Crossfunction: August 2005

Thursday, August 25, 2005

1 Corinthians 3: Saved -but only as through fire.

Christ in Majesty, mosaic, Shrine of the Immaculate Conception, Washington, D.C.

1 Corinthians Chapter 3 (RSV)

1 But I, brethren, could not address you as spiritual men, but as men of the flesh, as babes in Christ. 2 I fed you with milk, not solid food; for you were not ready for it; and even yet you are not ready, 3 for you are still of the flesh. For while there is jealousy and strife among you, are you not of the flesh, and behaving like ordinary men? 4 For when one says, "I belong to Paul," and another, "I belong to Apol'los," are you not merely men?

5 What then is Apol'los? What is Paul? Servants through whom you believed, as the Lord assigned to each. 6 I planted, Apol'los watered, but God gave the growth. 7 So neither he who plants nor he who waters is anything, but only God who gives the growth. 8 He who plants and he who waters are equal, and each shall receive his wages according to his labor. 9 For we are God's fellow workers; you are God's field, God's building. 10 According to the grace of God given to me, like a skilled master builder I laid a foundation, and another man is building upon it. Let each man take care how he builds upon it.

11 For no other foundation can any one lay than that which is laid, which is Jesus Christ. 12 Now if any one builds on the foundation with gold, silver, precious stones, wood, hay, straw-- 13 each man's work will become manifest; for the Day will disclose it, because it will be revealed with fire, and the fire will test what sort of work each one has done. 14 If the work which any man has built on the foundation survives, he will receive a reward. 15 If any man's work is burned up, he will suffer loss, though he himself will be saved, but only as through fire.

16 Do you not know that you are God's temple and that God's Spirit dwells in you? 17 If any one destroys God's temple, God will destroy him. For God's temple is holy, and that temple you are.

18 Let no one deceive himself. If any one among you thinks that he is wise in this age, let him become a fool that he may become wise. 19 For the wisdom of this world is folly with God. For it is written, "He catches the wise in their craftiness," 20 and again, "The Lord knows that the thoughts of the wise are futile."

21 So let no one boast of men. For all things are yours, 22 whether Paul or Apol'los or Cephas or the world or life or death or the present or the future, all are yours; 23 and you are Christ's; and Christ is God's.

Paul again with humility affirms his position as a servant of God, but one having the authority to teach definitively. He warns against building upon any foundation but that which he and the other apostles have laid by the grace of God.

He addresses Christians and reminds us that our works shall be judged. We shall enjoy reward or suffer loss, depending upon the outcome of that judgement. He does not refer to loss of salvation in this context, but rather addresses those of us who are ultimately saved. In this context "loss" refers to the suffering associated with the consuming fire's purification of us from those works we performed which were not worthy of Christ, and of which we had not fully repented.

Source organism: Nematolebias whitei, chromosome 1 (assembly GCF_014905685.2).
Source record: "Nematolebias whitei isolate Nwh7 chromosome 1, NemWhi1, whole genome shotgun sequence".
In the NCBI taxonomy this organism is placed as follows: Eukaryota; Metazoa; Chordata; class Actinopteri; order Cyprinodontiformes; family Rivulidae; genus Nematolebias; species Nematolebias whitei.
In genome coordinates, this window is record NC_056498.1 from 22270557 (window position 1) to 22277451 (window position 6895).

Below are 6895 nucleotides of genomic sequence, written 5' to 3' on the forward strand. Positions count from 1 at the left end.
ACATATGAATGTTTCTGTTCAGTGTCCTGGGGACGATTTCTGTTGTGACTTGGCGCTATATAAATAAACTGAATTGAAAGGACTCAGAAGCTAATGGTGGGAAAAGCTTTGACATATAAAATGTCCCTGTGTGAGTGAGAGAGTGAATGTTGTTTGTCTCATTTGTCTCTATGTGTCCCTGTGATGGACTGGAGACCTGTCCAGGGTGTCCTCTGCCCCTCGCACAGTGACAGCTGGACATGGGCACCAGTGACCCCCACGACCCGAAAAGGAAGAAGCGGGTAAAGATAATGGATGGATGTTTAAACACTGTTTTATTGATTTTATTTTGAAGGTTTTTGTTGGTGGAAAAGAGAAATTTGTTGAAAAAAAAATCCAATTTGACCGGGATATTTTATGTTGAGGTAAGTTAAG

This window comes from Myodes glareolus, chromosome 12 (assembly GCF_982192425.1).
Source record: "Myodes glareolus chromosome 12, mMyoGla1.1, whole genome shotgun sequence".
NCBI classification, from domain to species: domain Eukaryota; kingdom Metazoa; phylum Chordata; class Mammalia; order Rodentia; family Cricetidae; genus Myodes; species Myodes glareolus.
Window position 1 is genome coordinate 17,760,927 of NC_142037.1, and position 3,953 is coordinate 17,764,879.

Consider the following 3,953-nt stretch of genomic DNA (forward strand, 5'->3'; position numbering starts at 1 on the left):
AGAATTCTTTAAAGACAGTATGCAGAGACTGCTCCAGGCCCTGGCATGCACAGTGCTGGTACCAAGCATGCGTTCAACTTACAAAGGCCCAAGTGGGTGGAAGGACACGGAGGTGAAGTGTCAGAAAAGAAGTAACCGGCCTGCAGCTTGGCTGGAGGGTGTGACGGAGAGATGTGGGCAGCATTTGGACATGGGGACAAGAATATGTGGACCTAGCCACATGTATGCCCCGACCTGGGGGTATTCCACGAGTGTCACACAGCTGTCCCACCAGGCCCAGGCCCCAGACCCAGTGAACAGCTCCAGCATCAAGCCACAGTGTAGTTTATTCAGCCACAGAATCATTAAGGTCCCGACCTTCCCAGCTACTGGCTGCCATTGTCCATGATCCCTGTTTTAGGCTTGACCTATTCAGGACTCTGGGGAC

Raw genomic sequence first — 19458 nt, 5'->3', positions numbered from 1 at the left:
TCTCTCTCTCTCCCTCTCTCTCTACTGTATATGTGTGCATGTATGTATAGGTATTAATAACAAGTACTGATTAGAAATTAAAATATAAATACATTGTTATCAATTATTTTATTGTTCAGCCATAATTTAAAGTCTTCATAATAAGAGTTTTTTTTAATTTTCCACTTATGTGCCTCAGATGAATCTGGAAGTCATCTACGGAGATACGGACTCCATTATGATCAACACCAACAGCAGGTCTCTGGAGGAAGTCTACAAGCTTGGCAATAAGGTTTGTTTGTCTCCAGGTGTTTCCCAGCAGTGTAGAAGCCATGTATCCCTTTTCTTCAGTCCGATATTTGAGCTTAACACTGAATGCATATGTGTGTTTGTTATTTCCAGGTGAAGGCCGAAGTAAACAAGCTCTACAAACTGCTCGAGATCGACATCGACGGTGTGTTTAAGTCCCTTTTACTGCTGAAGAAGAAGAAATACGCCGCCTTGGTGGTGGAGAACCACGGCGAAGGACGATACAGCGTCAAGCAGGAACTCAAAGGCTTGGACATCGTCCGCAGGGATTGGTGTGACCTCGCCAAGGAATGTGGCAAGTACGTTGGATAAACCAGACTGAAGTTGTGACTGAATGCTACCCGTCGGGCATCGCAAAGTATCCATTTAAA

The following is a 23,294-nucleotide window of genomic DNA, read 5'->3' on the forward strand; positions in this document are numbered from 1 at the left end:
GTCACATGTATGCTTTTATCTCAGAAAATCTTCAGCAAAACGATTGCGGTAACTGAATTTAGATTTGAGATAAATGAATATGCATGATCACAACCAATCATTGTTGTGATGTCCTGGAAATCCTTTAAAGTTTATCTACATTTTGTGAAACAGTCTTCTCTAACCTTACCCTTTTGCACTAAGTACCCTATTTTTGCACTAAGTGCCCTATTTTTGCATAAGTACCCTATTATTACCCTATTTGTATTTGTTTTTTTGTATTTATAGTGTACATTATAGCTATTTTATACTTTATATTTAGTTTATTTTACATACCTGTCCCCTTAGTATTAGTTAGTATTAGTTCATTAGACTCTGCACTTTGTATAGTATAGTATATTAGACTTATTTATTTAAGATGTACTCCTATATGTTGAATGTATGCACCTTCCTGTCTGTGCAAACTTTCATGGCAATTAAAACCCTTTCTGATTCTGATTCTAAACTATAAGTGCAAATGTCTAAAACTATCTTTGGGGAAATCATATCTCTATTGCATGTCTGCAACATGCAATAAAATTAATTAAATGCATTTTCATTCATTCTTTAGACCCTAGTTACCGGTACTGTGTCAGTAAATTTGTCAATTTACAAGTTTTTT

In other words, all Christians indeed will face judgement following death. Even those who are to be finally saved will be held accountable for their works, which follow them through death to a most just judgement. Those works which were sinful or otherwise not worthy of Christ will be purged from us by a consuming fire. We ourselves shall not be destroyed by this fire, but rather shall pass through it as a final purification.

This purification is necessary because, as Paul reminds us, "God's temple is holy, and that temple you are." As the apostle John testifies, "nothing unclean shall enter [heaven]" (Revelation 21:27 RSV). If before death we have not completely turned away from sin and renounced all attachment to sin and sinful desires; if we have not permitted God's grace to thoroughly complete our sanctification before death, then upon death we shall not yet be fit to enter heaven. We must first face this Day of the Lord and His revealing fire. These flames shall complete the purification that we failed to complete prior to death.

This purifying fire is a sobering reality, but is a proof of God's love and mercy. For it is through this fire that our heavenly Father will perfectly complete the work of sanctification which He began in us. Is it a second chance at salvation? No, for those who do die outside of God's friendship will never enter heaven, and will only suffer the eternal fires of hell.

Only those who die in God's friendship shall be saved, and it is only these who may undergo this purification. All of these shall enter heaven.

Is this final purification a reason to be lax about our sanctification in this life? Certainly not! Jesus commands us:
"You, therefore, must be perfect, as your heavenly Father is perfect." (Matthew 5:48 RSV)

God hates sin and requires us to do everything in our power to repent of it and live holy lives. By grace this is possible. Yet we know that Christians still struggle with sin. Who among us would claim to have already reached the perfection of holiness that Jesus demands and which is a prerequisite of all who wish to enter heaven?

Thank God that His mercy extends even beyond the point of death, and He is able to complete the purification that He began within us, and which we cooperated with: provided we persevere to the end in His grace.